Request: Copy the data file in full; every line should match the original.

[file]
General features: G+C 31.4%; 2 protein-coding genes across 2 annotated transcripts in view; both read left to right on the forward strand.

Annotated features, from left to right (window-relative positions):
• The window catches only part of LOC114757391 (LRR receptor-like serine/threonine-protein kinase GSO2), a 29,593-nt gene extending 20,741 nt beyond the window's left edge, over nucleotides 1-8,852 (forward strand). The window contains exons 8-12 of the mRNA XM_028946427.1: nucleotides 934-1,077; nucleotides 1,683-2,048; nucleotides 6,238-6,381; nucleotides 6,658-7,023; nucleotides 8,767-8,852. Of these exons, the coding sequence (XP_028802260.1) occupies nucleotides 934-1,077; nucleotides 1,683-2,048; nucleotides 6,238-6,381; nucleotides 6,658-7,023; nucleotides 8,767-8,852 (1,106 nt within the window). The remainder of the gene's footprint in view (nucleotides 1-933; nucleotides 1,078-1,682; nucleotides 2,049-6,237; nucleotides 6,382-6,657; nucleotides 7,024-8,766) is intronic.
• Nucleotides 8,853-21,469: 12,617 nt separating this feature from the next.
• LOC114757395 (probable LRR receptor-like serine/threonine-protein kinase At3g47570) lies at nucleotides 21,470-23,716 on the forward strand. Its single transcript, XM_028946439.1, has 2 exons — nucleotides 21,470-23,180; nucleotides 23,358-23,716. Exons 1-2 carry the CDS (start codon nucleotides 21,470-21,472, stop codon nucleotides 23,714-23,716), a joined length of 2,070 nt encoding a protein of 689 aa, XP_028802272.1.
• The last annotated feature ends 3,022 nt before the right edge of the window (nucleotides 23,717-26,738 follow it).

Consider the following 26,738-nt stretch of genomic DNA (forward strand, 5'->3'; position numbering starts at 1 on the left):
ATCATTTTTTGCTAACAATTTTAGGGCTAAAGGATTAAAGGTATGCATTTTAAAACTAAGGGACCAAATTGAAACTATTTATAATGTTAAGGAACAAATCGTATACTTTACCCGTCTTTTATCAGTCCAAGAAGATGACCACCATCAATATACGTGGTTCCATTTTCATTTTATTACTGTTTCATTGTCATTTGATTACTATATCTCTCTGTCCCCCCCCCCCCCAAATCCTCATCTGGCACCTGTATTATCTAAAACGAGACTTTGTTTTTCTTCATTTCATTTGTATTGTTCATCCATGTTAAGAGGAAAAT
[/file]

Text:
General features: G+C 31.4%; 2 protein-coding genes across 2 annotated transcripts in view; both read left to right on the forward strand.

Annotated features, from left to right (window-relative positions):
• The window catches only part of LOC114757391 (LRR receptor-like serine/threonine-protein kinase GSO2), a 29,593-nt gene extending 20,741 nt beyond the window's left edge, over nucleotides 1-8,852 (forward strand). The window contains exons 8-12 of the mRNA XM_028946427.1: nucleotides 934-1,077; nucleotides 1,683-2,048; nucleotides 6,238-6,381; nucleotides 6,658-7,023; nucleotides 8,767-8,852. Of these exons, the coding sequence (XP_028802260.1) occupies nucleotides 934-1,077; nucleotides 1,683-2,048; nucleotides 6,238-6,381; nucleotides 6,658-7,023; nucleotides 8,767-8,852 (1,106 nt within the window). The remainder of the gene's footprint in view (nucleotides 1-933; nucleotides 1,078-1,682; nucleotides 2,049-6,237; nucleotides 6,382-6,657; nucleotides 7,024-8,766) is intronic.
• Nucleotides 8,853-21,469: 12,617 nt separating this feature from the next.
• LOC114757395 (probable LRR receptor-like serine/threonine-protein kinase At3g47570) lies at nucleotides 21,470-23,716 on the forward strand. Its single transcript, XM_028946439.1, has 2 exons — nucleotides 21,470-23,180; nucleotides 23,358-23,716. Exons 1-2 carry the CDS (start codon nucleotides 21,470-21,472, stop codon nucleotides 23,714-23,716), a joined length of 2,070 nt encoding a protein of 689 aa, XP_028802272.1.
• The last annotated feature ends 3,022 nt before the right edge of the window (nucleotides 23,717-26,738 follow it).

Consider the following 26,738-nt stretch of genomic DNA (forward strand, 5'->3'; position numbering starts at 1 on the left):
ATCATTTTTTGCTAACAATTTTAGGGCTAAAGGATTAAAGGTATGCATTTTAAAACTAAGGGACCAAATTGAAACTATTTATAATGTTAAGGAACAAATCGTATACTTTACCCGTCTTTTATCAGTCCAAGAAGATGACCACCATCAATATACGTGGTTCCATTTTCATTTTATTACTGTTTCATTGTCATTTGATTACTATATCTCTCTGTCCCCCCCCCCCCCAAATCCTCATCTGGCACCTGTATTATCTAAAACGAGACTTTGTTTTTCTTCATTTCATTTGTATTGTTCATCCATGTTAAGAGGAAAAT